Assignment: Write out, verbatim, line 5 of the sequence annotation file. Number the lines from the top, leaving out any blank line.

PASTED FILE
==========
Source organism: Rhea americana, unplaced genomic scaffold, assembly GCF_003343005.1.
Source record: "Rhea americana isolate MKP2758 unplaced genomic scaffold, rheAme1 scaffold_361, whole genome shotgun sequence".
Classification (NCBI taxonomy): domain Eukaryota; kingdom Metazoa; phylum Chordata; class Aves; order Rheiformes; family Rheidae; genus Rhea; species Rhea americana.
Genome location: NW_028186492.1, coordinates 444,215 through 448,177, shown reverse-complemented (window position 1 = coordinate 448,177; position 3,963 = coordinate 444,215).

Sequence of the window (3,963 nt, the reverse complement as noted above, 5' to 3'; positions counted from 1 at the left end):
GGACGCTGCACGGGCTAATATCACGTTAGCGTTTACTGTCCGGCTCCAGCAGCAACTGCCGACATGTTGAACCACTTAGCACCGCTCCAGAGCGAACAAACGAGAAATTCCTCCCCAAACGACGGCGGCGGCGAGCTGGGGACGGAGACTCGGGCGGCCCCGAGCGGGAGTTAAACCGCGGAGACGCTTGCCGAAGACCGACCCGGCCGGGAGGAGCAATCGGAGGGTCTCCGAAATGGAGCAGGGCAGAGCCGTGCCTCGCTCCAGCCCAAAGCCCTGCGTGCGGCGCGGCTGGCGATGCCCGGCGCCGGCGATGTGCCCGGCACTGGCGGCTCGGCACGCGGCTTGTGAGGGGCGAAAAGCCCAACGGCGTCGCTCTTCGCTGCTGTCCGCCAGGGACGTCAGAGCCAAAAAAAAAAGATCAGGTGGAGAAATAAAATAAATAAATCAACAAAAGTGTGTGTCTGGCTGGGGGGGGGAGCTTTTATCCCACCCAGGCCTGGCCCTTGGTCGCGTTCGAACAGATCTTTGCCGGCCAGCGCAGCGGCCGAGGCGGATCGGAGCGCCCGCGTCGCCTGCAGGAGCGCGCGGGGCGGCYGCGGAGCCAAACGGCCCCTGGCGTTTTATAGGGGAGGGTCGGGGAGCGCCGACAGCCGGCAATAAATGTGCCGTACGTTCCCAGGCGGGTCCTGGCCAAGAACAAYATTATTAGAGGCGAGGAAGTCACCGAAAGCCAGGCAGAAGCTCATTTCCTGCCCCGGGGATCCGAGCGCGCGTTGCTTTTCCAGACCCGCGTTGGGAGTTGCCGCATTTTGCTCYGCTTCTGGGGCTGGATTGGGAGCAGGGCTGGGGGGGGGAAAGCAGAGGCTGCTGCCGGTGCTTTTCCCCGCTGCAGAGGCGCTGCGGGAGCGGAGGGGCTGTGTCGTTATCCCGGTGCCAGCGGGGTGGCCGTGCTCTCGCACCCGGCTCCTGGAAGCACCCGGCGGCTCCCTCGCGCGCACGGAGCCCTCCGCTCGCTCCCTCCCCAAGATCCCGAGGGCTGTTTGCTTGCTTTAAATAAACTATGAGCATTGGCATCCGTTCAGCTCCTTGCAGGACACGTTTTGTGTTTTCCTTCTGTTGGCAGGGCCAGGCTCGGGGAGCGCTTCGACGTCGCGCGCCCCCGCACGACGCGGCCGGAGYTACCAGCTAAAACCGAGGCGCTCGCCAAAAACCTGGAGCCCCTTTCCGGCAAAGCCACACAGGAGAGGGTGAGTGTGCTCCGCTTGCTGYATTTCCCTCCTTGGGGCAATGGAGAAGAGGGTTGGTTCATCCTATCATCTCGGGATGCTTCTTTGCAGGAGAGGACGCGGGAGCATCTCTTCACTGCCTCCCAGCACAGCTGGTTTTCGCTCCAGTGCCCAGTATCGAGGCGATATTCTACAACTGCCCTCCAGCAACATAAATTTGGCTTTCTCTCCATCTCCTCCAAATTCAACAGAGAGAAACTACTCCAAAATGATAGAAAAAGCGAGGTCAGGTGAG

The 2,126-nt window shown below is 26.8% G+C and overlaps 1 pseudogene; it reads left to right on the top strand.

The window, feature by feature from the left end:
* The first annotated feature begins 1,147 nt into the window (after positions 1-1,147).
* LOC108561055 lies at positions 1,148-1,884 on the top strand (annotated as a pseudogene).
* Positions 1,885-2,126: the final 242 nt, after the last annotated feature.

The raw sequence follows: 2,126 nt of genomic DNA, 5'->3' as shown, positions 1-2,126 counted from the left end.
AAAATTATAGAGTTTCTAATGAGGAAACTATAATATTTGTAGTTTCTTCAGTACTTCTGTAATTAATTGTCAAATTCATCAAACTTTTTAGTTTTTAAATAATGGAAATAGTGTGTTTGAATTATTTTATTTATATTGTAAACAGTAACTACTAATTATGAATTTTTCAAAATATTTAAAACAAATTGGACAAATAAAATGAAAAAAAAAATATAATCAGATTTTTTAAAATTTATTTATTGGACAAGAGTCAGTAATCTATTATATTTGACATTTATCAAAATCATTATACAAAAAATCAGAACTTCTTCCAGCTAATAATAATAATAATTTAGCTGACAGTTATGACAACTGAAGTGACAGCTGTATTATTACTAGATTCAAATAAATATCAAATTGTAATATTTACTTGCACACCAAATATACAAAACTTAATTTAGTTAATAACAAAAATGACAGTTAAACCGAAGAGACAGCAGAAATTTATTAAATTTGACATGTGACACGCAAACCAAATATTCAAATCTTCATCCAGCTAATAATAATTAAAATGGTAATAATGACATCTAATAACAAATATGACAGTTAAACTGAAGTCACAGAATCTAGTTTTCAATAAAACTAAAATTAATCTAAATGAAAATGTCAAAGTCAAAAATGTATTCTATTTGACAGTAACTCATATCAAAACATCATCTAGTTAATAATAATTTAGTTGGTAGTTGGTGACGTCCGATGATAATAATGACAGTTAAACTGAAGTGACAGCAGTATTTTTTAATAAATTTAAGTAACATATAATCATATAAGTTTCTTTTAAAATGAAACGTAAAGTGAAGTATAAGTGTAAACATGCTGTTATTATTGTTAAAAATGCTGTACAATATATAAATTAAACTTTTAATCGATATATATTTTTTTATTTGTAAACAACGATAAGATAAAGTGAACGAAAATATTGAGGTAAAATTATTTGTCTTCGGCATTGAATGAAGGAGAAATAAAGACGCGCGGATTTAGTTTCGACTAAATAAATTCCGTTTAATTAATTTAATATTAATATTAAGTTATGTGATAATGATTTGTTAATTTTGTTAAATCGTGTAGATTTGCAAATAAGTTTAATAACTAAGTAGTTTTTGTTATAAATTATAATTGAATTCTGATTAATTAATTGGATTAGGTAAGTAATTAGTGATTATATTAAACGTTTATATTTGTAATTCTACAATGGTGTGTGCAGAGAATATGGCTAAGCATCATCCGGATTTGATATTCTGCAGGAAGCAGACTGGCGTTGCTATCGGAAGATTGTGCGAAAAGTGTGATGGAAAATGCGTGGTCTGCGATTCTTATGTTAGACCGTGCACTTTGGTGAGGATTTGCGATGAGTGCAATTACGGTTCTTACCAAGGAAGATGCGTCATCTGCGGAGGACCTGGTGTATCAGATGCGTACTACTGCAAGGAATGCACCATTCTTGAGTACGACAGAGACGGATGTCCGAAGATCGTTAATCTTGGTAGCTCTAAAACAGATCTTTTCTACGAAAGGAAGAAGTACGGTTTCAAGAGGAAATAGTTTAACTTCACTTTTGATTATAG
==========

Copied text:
Sequence of the window (3,963 nt, the reverse complement as noted above, 5' to 3'; positions counted from 1 at the left end):